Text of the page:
Over the years, the Lincoln Heights Rosenwald School building has served a variety of purposes.1 When the school first closed, the community fully expected the building to still serve educational purposes.2 The Parent Teacher Association promised the community in the late 1960s that the building would continue to be used in an educational capacity, and the community would continue to have access to the building's facilities, such as the gym and cafeteria, just as in years past.3
Thus, as Lincoln Heights closed its doors, the Lincoln Heights Recreation Corporation was formed to save and fund the building’s use as a community center. In 1984 the building was threatened with demolition. Former students rallied and decried the property’s fate as a parking lot. Mrs. Elizabeth Grinton, an alumna of and teacher at Lincoln Heights, stood in front of a bulldozer, halting demolition and saving the school.4
Shortly after this, in 1986, the Wilkes County Board of Education and the Lincoln Heights Recreation Corporation came to an agreement: the African American citizens of Wilkes County, North Carolina for Community Civic Affairs was granted the Lincoln Heights building in exchange for $1.00.5 The building underwent renovations and was re-opened in 1992 as a community center.
Over the years, Lincoln Heights has been used as a daycare center, an automotive and technical skills school, and as a site to host churches and a variety of civic groups. The building is currently cared for by the Lincoln Heights Recreation Corporation and continues to function as a community center promoting and fostering the sense of community that emerged at its inception as a Rosenwald School. In many ways the current community center serves as a monument to the success of the Lincoln Heights Rosenwald School. The students did indeed soar to great heights, and it was more than education, it was a door to opportunity. Lincoln Heights graduates went on to be active members of their communities and had careers as lawyers, models, actors, medical doctors, teachers, and civic leaders to name a few of the successes of the Lincoln Heights alumni.6 The founders of the school knew exactly what they were doing when they selected the name Lincoln Heights and chose the motto, "Opportunity through Education."7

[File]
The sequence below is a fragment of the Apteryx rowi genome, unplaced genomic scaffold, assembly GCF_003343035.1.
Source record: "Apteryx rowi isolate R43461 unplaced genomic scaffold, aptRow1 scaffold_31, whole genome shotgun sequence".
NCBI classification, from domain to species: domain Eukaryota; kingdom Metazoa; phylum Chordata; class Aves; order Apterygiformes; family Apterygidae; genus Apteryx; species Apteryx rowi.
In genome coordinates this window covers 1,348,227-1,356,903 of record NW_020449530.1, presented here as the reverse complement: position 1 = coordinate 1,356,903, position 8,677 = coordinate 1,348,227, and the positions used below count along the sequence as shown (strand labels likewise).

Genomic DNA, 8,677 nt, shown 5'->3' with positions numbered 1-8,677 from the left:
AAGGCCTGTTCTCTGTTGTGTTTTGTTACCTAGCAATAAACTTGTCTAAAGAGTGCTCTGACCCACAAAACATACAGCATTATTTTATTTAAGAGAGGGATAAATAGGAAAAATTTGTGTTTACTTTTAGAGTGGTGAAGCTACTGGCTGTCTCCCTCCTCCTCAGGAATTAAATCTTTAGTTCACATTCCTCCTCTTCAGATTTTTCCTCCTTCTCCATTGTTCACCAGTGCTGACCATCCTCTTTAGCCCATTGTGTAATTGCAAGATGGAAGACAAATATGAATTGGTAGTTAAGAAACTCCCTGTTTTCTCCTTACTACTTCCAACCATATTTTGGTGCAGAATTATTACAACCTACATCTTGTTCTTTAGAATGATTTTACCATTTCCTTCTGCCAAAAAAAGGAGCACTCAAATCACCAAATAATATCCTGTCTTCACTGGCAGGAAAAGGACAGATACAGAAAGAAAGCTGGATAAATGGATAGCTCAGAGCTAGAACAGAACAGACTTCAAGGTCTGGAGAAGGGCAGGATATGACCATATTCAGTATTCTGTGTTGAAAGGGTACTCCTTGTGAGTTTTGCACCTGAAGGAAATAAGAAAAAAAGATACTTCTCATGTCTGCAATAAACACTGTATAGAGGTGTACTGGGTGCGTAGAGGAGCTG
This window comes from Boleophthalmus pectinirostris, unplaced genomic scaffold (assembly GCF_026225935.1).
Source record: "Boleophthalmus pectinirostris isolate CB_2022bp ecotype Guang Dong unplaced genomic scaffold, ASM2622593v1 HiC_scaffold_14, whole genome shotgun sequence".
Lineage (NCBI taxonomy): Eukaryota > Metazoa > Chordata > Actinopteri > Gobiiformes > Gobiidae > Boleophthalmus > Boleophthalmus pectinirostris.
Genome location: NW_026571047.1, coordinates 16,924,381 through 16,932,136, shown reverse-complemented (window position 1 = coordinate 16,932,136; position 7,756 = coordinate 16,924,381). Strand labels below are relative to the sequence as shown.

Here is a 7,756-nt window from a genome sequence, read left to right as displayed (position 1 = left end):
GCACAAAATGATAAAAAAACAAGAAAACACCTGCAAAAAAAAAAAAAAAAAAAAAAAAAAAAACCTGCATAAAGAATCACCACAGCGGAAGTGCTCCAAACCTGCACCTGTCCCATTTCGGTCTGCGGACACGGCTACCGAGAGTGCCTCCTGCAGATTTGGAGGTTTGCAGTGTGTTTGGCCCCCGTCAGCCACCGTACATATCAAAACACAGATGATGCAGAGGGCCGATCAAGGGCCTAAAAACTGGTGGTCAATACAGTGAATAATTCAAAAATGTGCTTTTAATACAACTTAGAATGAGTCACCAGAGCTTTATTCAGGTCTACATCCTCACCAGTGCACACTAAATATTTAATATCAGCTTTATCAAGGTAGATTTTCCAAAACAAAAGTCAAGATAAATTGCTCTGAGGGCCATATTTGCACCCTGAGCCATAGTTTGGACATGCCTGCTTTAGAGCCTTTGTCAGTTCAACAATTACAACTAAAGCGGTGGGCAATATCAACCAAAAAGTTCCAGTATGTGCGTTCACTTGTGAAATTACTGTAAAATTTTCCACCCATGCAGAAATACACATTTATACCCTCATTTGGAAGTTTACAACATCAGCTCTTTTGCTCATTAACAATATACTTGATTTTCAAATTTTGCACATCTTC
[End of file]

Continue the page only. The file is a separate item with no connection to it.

Brittney Maslowski and Derek McSwain, "Rosenwald Project: Statement of Historic Context," (Philosophy of Historic Preservation Project, Appalachian State University, 2015).
 Brenda Dobbins, "Wilkes County Training Center/Lincoln Heights School, 1924-1968," (2015).
 Wilkes County Retired School Personnel, Lest We Forget: Education in Wilkes, 1778-1978 (Winston-Salem, NC: Hunter Publishing Company, 1979).